When I improvise on the piano, I have the sensation not so much of creating music, but rather of channeling music that comes from somewhere within me that is a bit mysterious. The simple act of moving my fingers over the piano keyboard brings up a kind of emotional resonance distinctly different from the feelings I experience in other contexts. It’s almost as though there is an alternate personality in my head, one that speaks not in words but in music.

Just as there is a kind of split in our brains between the left side and the right side, perhaps there is a similar split between the musical and the non-musical parts of our mind, reflecting some schism that began long ago in human evolution. When we create music, or sing along to a favorite song, or simply listen as a beloved tune comes on the radio, maybe we are actually experiencing a kind of identity shift, becoming — for a time — this alternate version of ourselves.

Who is this person that I feel inside me when I improvise on the piano? What existence does he have outside of musical expression? I get the feeling that he feels emotion more deeply than I do, and that I might have much to learn from him. It would be great if we could one day just go for a coffee and have a good chat.

But that is unlikely to ever happen, because we don’t speak the same language.


When I was little, one of my favorite things was to tag along with my dad on weekends as he went about his day running errands. It didn’t matter whether he was picking up something from the store, fixing something in the garage, paneling the basement, or raking leaves out back, it just felt good to hang out with him. No matter what the context, his calm reassuring presence always made me feel safe.

I have long remembered that he would often sing a song as he went about his chores. Yet only recently did I realize there was a common theme: All the songs he sang featured colors.

For example, some of my dad’s favorite songs were “The Red Red Robin”, “The Autumn Leaves (of red and gold)”, “Bye Bye Blackbird”, and of course “The Yellow Rose of Texas”. These were songs that were fun to sing, and also fun for a little kid to listen along to. And every single one featured colors.

The funny thing is, my dad was color blind.

The Shoggoth came over the mountain

Today I finished Alice Munro’s brilliant story “The Bear Came Over the Mountain”, which I had been reading at a friend’s excellent suggestion.

The very next story I read today was H.P. Lovecraft’s “At the Mountains of Madness”. I had picked it up at a different friend’s equally excellent suggestion, and I greedily finished it in one sitting.

The two stories, in an odd way, form a perfect pairing. Both are about the abyss, the unnameable horror lurking just around the corner of our safe illusion of life’s normalcy. And both are about the struggle we can face in finding a path of sanity in the face of the unfaceable.

Yet the two stories proceed by exactly opposite methods. Munro is a miniaturist, using the tools of everyday situations, of tiny precise moments and emotional shifts, all with a perfect economy of mood and description. She never uses three words where two would suffice, and her characters reveal their pain entirely through indirection, by the very process of holding back.

Lovecraft is, if anything, a maximalist. He revels in the bubbling horror, the revelation of the unfathomable beast from the depths — spun in extravagantly turgid word poems — of humanity’s worst nightmare made hideous flesh. In a Lovecraft story, one word will never two where ten could suffice.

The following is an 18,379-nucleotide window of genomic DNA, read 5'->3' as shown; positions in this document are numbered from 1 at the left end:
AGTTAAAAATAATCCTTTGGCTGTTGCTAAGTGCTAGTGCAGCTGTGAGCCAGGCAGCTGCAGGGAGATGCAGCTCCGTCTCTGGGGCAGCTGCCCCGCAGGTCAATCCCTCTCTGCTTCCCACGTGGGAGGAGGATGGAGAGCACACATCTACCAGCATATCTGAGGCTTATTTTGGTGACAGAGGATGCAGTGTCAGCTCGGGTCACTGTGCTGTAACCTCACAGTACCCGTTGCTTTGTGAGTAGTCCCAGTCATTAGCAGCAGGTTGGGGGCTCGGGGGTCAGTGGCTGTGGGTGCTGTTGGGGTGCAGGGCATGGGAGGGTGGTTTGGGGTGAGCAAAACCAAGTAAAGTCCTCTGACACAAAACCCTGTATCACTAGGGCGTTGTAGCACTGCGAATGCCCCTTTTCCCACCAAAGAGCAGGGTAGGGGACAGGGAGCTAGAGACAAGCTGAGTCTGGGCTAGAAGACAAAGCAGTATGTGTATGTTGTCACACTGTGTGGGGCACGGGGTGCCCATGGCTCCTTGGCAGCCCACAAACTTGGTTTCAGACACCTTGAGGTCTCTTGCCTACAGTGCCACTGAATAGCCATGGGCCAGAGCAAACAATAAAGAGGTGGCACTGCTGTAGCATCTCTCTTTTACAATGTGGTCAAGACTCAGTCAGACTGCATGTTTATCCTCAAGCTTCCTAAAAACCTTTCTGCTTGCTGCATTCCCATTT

And yet the two authors speak to the same theme — the theme of how precious is this little illusion we have of safety and sanity, how fragile is the wonderful and oft-overlooked refuge of the everyday. In the hands of an expert author we are made to see and to cherish this simple truth: That just outside our little circle of human warmth, the bitter cold and howling winds lie ever ready.

Antimedia Lab

I had dinner this evening with an old friend. She and I were reminiscing about something that had happened soon after we first met, when we were both very young. We were both attending a panel discussion about the MIT Media Lab, which at the time was fairly new.

On the panel were assembled the senior faculty of the MIT Media Lab, including such luminaries as Marvin Minsky. At one point they were fielding questions, when a young man stood up and said, rather indignantly: “You people are dangerous. Thanks to folks like you, one day we will all be tracked — our identity, our whereabouts — and there will no longer be any privacy.”

Marvin responded by saying, rather dryly, “We have gathered together some of the best minds of of the world to study media technology. You are very welcome, if you like, to gather minds together for the purpose of studying anti-media technology.”

My friend and I had thought that this was a marvelous suggestion, and we immediately set about working out what would constitute such an “Antimedia Lab”. We quickly realized that possibilities abounded. For example, there was a project at the Media Lab called “Put That There”, consisting of an interface that allowed people to interact with a computer using voice and gesture. We figured that an antimedia lab should discourage people from talking to and pointing at their computers, so we devised an anti-media project called “Put That Away!”

Similarly, the Media Lab had a project called “Transmission of Presence”, whereby a person, thanks to the miracle of computers and networks, could transmit a sense of their physical presence across great distances. In reality of course, it’s more common to find yourself face to face with somebody you would really rather not deal with. An Antimedia Laboratory should aim to render such an inconvenient person undetectable. Hence our anti-media project: “Transmission of Absence”.

We had lots more of these ideas. Alas, our wondrous Antimedia Lab never got beyond the brainstorming stage.

Which may be a good thing. I guess history will decide. 😉